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Journal of Environmental Chemistry and Toxicology

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Victor C. Ujor Ph.D*
Bioenergy and Biological Waste Management Program, Agricultural Technical Institute, The Ohio State University, USA, Email: ujor.1@osu.edu
*Correspondence: Victor C. Ujor, Bioenergy and Biological Waste Management Program, Agricultural Technical Institute, The Ohio State University, 1328 Dover Road, Wooster, OH 44691, USA, Tel: +1-330-287-1268, Email: ujor.1@osu.edu

Received: 31-Aug-2017 Accepted Date: Sep 01, 2017; Published: 10-Sep-2017

This open-access article is distributed under the terms of the Creative Commons Attribution Non-Commercial License (CC BY-NC) (http://creativecommons.org/licenses/by-nc/4.0/), which permits reuse, distribution and reproduction of the article, provided that the original work is properly cited and the reuse is restricted to noncommercial purposes. For commercial reuse, contact reprints@pulsus.com

The human population has more than doubled over the past fifty years and this is accompanied by astronomical increase in waste accumulation across the globe. Although not often considered an immediate threat by individuals going about their daily businesses-relative to so-called toxic chemicals, organic wastes resulting from domestic food materials and food processing plants pose a significant threat to surface waters due to the likelihood of excessive nutrient deposition (particularly in the form of nitrogen and phosphorus), which ultimately causes eutrophication, if unbridled (1). Interestingly, increase in the incidence of eutrophication is another trend that is in parallel with the human population profile [1].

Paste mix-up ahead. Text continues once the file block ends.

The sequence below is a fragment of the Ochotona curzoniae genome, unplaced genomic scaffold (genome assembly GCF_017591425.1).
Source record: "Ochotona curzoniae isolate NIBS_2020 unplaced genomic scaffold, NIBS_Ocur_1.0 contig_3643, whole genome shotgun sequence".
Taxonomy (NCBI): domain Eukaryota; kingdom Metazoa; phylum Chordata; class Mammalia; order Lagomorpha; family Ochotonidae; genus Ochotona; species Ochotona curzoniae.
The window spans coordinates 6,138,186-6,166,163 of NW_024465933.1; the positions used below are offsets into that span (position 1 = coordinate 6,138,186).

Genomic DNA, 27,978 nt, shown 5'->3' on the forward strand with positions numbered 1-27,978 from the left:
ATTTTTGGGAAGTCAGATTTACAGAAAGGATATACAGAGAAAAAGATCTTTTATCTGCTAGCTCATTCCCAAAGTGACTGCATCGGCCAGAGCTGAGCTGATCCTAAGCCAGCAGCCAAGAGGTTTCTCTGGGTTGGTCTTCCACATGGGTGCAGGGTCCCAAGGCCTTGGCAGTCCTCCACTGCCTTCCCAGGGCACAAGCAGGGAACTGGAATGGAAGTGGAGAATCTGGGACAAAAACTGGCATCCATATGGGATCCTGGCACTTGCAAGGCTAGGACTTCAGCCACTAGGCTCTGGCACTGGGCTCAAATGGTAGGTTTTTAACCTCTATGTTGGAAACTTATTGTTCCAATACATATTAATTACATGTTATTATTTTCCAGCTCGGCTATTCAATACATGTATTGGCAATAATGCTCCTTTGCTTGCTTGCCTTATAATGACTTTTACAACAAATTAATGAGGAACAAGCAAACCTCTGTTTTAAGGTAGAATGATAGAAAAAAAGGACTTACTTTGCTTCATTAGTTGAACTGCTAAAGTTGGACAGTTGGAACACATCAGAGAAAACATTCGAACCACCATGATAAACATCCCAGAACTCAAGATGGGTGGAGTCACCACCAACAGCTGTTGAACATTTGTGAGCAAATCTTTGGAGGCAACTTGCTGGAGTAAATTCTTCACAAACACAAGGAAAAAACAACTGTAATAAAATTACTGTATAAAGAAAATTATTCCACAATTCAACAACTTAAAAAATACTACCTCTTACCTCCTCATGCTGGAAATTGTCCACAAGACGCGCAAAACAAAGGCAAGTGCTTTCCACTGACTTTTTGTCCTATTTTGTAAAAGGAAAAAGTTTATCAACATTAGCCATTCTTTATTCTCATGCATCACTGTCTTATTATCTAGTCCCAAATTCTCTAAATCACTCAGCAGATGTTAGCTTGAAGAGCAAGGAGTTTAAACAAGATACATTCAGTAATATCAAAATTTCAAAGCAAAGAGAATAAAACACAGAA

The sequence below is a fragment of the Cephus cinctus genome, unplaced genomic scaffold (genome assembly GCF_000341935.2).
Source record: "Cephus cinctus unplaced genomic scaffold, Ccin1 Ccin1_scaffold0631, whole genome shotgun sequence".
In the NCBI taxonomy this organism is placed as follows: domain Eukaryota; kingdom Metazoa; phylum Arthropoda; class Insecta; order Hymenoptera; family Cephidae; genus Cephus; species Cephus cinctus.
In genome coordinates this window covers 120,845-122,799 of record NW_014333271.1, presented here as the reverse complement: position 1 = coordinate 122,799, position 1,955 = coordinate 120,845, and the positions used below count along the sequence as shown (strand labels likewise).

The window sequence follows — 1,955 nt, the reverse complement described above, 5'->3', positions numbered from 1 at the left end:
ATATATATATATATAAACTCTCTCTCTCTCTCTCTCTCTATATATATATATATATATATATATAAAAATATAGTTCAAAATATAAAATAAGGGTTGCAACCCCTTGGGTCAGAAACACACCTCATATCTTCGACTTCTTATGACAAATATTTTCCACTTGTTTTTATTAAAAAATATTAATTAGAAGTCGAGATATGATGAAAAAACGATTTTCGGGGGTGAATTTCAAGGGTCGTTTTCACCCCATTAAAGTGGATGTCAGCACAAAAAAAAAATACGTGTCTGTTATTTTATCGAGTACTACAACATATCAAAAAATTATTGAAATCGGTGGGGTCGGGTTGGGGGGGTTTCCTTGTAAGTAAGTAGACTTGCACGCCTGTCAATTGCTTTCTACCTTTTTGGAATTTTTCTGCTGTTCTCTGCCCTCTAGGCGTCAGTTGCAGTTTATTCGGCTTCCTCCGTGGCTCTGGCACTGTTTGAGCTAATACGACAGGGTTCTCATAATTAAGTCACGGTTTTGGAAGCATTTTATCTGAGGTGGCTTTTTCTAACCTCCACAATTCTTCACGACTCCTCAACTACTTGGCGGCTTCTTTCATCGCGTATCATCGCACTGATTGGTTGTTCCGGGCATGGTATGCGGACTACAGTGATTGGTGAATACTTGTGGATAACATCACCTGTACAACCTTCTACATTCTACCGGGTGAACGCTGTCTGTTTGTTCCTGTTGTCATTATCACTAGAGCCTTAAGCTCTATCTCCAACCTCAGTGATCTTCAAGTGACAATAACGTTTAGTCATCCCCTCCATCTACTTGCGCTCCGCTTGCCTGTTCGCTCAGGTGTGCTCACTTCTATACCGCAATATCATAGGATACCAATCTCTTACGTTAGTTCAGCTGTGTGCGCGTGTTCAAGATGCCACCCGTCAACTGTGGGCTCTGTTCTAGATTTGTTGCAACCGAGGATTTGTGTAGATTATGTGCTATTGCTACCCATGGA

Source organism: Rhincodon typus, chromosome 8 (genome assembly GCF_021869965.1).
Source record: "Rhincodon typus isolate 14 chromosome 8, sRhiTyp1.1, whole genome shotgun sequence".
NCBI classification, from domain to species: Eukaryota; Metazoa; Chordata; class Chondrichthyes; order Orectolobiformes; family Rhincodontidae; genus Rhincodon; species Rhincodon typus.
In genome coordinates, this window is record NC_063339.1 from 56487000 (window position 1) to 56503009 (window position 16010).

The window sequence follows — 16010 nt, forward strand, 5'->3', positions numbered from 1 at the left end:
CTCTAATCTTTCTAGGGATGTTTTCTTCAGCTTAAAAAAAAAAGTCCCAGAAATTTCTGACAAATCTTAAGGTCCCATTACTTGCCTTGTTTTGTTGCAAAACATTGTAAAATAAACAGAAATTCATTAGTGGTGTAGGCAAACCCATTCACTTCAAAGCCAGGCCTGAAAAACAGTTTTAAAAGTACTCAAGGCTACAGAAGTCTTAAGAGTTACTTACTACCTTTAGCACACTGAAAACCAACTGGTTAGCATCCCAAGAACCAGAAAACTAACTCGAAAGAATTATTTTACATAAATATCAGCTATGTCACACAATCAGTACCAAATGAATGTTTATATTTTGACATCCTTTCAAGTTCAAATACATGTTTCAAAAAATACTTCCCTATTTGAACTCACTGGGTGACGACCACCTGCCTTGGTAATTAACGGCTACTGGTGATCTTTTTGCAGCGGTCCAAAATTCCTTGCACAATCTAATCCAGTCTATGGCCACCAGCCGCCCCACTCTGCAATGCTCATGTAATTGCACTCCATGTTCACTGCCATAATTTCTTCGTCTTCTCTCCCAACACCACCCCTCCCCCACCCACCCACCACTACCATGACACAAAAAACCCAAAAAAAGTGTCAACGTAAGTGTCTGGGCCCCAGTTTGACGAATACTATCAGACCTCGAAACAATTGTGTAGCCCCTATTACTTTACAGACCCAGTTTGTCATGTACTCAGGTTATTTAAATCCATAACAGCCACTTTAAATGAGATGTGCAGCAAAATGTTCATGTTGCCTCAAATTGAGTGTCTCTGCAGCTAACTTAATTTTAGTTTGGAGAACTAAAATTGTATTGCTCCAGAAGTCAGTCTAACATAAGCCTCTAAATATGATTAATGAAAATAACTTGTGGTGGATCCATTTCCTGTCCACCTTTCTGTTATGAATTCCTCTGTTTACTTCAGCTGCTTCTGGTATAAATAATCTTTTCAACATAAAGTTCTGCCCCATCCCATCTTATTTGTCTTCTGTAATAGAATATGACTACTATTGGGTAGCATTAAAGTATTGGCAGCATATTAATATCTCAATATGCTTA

Attempts to manage organic wastes have reignited interest in an old technology - anaerobic digestion (AD) - for waste treatment. Whereas AD offers an excellent means for treating organic wastes, it is not completely devoid of challenges. Anaerobic digestate, the waste sludge resulting from AD is typically rich in total ammonia nitrogen (TAN) with considerable levels of phosphorus and potassium [2,3], which are a delicacy for eutrophicationcausing algae. Although anaerobic digestate is used as fertilizer, this practice is coming under strict regulation by environmental protection agencies in most countries, particularly in the developed world [4].

To prevent run off of TAN, phosphorus and potassium to surface waters, the spread of anaerobic digestate on snow-covered or frozen land is banned in most countries in Europe and North America [4,5]. In fact, anaerobic digestate poses a more serious threat to underground waters, which serve as the source of drinking water for several rural communities. This is because ammonia is readily converted to nitrate; a highly mobile form of nitrogen in soil and water by soil bacteria, and nitrate has been implicated in cancer and methemoglobinemia (blue baby syndrome; 6).

The question that therefore arises is: How do we manage the waste from AD (a waste management technology in itself)? It is worthy of mention though that technologies for removal of TAN (the main nutrient in anaerobic digestate) from the digestate exist. These include biological and physicochemical processes such as struvite precipitation, ammonia stripping, adsorption with zeolite, activated charcoal and other adsorptive materials, anaerobic ammonia oxidation (ANAMMOX) and aerobic bacterial oxidation [5-11]. However, these technologies can incur additional operating costs, thus making them less attractive, especially to profit-driven large-scale AD facilities. Similarly, farmers are cost averse; hence, they are less likely to adopt any of the above listed methods.